Yellow, as we have since learned, is one of those colors that either looks right or looks very, very wrong. The secret is in finding a shade that is bright enough to be pleasing yet subtle enough not to blind the neighbors at high noon. We've been to both extremes and in between.
Following several weeks of analyzing paint chips collected from Home Depot, we settled on a shade called Moonlit Yellow. Not knowing quite what to expect, we had them mix up just one gallon so we could experiment with it on an inconspicuous portion of our stucco. That inconspicuous spot, in fact, was about 250 square feet of east wall facing the weed-ridden area of our yard that in better times was our garden. We spent a couple days clearing away debris, then let Glenn load up his power sprayer and test the results. We knew right away that Moonlit Yellow would be too pale, as it barely hid the light blue paint beneath it. Ah well, it was only 20 bucks for the experiment, which was better than blowing about 200 bucks to do the whole house in a color we hated.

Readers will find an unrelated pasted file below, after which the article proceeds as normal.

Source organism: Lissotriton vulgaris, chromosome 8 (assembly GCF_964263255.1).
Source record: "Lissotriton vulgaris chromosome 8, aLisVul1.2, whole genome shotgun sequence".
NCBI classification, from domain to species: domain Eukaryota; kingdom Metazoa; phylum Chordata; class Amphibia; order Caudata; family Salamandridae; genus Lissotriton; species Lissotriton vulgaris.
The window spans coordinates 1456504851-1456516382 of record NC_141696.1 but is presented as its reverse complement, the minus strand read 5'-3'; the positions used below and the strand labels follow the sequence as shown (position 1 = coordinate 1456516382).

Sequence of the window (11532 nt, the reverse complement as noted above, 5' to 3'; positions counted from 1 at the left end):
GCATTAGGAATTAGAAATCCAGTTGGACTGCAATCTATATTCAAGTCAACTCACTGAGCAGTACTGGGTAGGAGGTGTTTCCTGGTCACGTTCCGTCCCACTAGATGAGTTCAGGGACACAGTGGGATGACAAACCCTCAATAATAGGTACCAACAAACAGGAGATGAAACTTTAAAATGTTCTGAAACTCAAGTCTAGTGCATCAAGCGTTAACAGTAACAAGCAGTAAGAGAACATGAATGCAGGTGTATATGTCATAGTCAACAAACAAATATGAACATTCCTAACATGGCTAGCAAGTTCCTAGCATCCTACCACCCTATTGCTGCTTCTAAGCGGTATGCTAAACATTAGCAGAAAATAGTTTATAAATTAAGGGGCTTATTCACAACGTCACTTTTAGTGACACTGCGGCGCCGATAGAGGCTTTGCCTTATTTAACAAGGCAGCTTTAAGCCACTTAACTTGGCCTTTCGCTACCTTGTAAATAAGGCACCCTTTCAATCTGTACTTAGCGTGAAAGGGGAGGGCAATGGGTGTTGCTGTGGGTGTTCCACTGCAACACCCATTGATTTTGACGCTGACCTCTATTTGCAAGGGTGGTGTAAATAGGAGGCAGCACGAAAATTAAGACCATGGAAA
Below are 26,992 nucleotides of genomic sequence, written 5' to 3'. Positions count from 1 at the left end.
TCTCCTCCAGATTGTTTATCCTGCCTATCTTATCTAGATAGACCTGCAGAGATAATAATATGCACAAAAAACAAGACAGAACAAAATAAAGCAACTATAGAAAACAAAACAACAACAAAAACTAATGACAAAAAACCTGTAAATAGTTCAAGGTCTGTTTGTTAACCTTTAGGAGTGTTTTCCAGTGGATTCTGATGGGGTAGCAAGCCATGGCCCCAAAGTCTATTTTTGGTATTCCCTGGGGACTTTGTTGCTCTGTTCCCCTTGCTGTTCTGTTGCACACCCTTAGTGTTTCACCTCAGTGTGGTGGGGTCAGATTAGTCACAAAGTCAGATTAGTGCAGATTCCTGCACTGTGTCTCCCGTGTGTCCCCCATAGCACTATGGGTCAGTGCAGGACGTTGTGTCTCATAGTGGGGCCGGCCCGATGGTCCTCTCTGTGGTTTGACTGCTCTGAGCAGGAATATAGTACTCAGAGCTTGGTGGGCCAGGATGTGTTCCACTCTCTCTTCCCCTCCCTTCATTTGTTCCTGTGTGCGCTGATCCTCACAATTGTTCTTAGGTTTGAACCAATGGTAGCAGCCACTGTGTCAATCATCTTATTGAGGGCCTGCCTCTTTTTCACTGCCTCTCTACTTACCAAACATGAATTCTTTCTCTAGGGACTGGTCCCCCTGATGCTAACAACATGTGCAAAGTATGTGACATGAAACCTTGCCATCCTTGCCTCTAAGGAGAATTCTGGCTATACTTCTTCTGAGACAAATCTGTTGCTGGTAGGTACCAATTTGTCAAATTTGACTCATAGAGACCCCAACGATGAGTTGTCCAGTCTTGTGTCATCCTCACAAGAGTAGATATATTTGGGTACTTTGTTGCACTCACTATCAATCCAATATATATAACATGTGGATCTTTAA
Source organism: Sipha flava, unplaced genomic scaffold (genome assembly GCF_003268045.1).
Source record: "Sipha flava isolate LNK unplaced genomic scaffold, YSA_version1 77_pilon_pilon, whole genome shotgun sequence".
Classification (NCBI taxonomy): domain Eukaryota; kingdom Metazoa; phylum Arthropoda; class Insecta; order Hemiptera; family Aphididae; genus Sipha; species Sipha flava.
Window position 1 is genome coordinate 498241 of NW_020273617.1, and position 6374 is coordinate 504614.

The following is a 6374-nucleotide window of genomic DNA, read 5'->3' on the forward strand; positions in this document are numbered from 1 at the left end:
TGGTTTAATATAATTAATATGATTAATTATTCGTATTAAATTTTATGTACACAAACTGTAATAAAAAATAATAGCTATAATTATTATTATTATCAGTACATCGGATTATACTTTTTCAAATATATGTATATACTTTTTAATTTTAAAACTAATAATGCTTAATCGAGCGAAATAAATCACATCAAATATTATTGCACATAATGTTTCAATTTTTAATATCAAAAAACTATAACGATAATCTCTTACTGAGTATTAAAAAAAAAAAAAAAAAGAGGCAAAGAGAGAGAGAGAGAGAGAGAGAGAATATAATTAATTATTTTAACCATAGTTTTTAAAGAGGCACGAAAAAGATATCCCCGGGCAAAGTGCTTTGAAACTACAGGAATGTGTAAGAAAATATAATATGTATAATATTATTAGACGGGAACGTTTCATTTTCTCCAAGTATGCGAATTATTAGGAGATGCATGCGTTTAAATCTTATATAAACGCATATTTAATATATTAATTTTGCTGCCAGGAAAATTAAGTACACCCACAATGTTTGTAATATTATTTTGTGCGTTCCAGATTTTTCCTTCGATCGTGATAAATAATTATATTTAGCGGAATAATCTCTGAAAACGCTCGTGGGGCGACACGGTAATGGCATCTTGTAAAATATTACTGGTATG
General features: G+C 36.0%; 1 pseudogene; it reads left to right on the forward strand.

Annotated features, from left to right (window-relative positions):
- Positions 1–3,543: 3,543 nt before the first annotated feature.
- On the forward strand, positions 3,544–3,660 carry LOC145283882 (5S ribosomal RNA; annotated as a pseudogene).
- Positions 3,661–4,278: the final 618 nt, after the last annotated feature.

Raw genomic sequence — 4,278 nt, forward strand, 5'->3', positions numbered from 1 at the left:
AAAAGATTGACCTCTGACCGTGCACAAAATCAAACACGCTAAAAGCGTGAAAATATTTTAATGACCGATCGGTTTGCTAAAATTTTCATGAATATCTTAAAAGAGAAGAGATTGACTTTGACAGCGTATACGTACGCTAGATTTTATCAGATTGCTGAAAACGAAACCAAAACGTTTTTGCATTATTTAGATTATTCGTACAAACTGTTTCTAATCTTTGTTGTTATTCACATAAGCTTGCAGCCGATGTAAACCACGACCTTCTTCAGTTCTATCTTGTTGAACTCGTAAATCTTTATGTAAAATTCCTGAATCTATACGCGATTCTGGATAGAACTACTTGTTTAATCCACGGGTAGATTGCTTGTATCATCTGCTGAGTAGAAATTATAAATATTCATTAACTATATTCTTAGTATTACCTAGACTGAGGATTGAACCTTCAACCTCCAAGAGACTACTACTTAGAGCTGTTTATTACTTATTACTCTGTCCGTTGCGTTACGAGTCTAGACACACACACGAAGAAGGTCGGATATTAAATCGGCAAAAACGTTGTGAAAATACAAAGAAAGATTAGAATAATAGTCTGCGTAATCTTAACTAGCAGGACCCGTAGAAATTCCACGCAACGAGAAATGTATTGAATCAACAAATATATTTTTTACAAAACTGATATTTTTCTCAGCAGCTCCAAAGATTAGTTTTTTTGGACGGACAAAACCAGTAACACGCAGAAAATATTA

So it was back to the paint chips to figure out a Plan B. This time we were determined to select a color that would stand out more. The first paint was so pale that we couldn't possibly go wrong with Summer Harvest, which became our new choice. It looked warm and cheery on the sample. And that was exactly what we wanted. But after applying a gallon of this second color choice on top of the first experiment, we realized that perhaps the color was too bright. Bees were actually bumping into the wall. Roni said she needed sunglasses to view it in the morning light because its reflective power was simply too intense. Glenn sort of liked it after looking at it a couple of days, but it was Roni's insistence that the color would never do that sent us back to the paint shop for a third time.